In the depicted embodiment, lower substantially triangular linear member 36, or that member which is most proximate the base portion, includes a raised portion 42 which generally faces the base portion. A corresponding cut-out 44 is included in flange 40 so that when the clips are nesting into one another during assembly, raised portion 42 will neatly slide into cut-out portion 44 (see FIG. 2).
A plurality of spaced strengthening webs 46 extend angularly from the apex of the upper substantially triangular linear member 38, or that member which is most remote from base portion 24. The strengthening webs extend angularly down to the base of the lower substantially triangular linear member 36, as shown in FIGS. 5 and 6. Strengthening webs 46 are evenly spaced through most of the length of clips 22, as shown best in FIG. 4, in order to permit the clips to be of light construction and yet be sufficiently strong.
As shown in the front and rear elevation views (FIGS. 4, 8, 11 and 13) clips 22 are beveled at their upper portions as shown at 48. Each of the sides of the clips is also chamfered as shown at 50 in FIG. 4 so that the self-aligning capability which is provided by the triangular configuration of linear members of 36 and 38 is further facilitated.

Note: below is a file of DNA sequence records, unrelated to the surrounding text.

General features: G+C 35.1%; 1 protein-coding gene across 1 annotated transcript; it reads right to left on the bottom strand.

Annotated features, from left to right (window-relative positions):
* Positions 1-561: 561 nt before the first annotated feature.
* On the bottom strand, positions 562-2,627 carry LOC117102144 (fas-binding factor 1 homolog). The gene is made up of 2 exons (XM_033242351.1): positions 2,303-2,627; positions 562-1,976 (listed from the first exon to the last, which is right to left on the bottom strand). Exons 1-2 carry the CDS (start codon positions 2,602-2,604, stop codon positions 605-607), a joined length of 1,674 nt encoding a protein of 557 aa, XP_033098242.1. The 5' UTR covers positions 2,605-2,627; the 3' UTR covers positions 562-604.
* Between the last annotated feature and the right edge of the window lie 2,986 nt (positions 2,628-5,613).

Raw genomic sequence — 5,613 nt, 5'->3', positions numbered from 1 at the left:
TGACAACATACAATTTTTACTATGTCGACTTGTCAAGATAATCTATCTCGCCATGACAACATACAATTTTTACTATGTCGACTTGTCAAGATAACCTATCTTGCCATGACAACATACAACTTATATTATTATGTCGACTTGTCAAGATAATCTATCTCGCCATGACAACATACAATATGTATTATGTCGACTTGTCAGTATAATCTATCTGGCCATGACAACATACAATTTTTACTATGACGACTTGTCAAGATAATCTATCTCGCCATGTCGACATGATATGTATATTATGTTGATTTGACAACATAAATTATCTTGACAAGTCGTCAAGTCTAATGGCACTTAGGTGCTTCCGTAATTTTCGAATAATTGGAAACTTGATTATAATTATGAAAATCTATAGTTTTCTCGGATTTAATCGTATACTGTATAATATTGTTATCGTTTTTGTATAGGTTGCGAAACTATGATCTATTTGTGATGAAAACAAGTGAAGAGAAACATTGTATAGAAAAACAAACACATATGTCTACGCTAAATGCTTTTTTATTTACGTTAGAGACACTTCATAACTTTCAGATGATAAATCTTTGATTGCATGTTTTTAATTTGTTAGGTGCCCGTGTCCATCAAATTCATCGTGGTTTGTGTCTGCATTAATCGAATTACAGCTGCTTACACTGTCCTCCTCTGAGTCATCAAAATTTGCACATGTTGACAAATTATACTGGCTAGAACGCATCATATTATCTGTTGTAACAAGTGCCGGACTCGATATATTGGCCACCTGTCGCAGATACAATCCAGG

The configuration of clips 22 within their respective channel 16 can be best seen in FIGS. 1 and 2. If attention is directed to each half of the structure, that is, one of the panels 12 or 14 and its channel 16 and clip 22, it can be seen that each clip extends upwardly such that somewhat less than half of its length extends above the panel edge and somewhat more than half is disposed below, within the channel. In the depicted configuration, lower triangular linear member 36 is disposed within the channel, and upper triangular linear 38 and flange 40 are disposed above the edge of the panel outside of the channel. As best seen in FIG. 2, when the clips are fully nested and the panels are thus joined, outward facing side 34 of clips 22 extend along walls 18, in substantial contact therewith.
In order to assemble panels 12 and 14, the panels are moved into position with their edges in abutment and with clips 22 adjacent each other (see FIGS. 14 and 15). With the edges still held together, the panels are slid against each other, thereby causing the clips to slide into position, nesting with one another (see FIGS. 14 and 15).